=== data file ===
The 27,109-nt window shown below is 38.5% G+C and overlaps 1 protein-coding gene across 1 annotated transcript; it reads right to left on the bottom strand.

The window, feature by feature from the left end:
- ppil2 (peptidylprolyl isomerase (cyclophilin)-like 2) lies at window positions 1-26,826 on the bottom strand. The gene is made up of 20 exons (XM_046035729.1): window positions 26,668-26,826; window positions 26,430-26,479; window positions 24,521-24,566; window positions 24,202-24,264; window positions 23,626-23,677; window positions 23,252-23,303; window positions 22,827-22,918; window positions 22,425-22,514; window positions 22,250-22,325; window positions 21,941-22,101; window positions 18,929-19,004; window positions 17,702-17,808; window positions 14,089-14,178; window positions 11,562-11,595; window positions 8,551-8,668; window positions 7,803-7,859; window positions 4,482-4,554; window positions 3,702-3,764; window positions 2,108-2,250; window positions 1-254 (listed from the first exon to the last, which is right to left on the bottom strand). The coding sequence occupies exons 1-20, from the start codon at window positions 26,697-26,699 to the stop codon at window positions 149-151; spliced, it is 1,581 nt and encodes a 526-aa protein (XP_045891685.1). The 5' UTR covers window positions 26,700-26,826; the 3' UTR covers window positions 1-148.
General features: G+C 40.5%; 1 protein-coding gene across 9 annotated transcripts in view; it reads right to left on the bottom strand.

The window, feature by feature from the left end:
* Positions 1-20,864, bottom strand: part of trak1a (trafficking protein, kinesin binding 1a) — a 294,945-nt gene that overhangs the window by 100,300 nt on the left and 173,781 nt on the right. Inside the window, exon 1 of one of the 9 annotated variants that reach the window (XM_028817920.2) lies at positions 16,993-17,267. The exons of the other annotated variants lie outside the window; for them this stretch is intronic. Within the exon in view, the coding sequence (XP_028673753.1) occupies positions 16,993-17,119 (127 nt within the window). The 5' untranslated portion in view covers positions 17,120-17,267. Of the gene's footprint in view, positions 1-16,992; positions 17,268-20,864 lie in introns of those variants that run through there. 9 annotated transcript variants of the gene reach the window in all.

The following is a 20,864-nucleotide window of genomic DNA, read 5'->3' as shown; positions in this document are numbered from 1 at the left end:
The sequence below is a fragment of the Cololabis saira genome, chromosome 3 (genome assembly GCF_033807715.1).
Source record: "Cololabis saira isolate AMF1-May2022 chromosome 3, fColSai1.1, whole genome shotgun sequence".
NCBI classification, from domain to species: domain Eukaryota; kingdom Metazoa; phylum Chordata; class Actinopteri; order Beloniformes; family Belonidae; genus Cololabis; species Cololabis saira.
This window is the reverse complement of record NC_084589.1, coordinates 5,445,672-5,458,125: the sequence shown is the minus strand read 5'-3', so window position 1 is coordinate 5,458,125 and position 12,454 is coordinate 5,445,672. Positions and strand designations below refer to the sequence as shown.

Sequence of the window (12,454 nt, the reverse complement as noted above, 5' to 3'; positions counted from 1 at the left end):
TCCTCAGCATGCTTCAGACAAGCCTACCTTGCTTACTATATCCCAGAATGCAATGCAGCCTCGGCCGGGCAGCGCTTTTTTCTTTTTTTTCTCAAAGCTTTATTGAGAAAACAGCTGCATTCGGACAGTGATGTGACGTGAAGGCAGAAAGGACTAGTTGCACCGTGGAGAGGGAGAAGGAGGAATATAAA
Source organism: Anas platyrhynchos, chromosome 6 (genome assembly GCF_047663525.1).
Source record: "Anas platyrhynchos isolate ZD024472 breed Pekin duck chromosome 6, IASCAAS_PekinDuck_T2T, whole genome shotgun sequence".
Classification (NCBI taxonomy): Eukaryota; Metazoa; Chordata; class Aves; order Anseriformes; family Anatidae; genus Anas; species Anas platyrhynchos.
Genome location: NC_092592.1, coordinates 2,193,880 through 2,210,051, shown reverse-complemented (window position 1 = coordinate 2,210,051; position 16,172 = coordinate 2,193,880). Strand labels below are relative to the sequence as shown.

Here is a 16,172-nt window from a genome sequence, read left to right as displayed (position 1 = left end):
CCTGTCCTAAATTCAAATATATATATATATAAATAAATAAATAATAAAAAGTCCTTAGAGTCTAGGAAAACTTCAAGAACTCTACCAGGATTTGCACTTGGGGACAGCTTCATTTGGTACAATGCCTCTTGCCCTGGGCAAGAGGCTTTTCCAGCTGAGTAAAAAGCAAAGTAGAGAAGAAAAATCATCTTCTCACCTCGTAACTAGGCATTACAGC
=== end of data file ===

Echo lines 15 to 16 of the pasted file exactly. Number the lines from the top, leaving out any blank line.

Source record: "Anas platyrhynchos isolate ZD024472 breed Pekin duck chromosome 6, IASCAAS_PekinDuck_T2T, whole genome shotgun sequence".
Classification (NCBI taxonomy): Eukaryota; Metazoa; Chordata; class Aves; order Anseriformes; family Anatidae; genus Anas; species Anas platyrhynchos.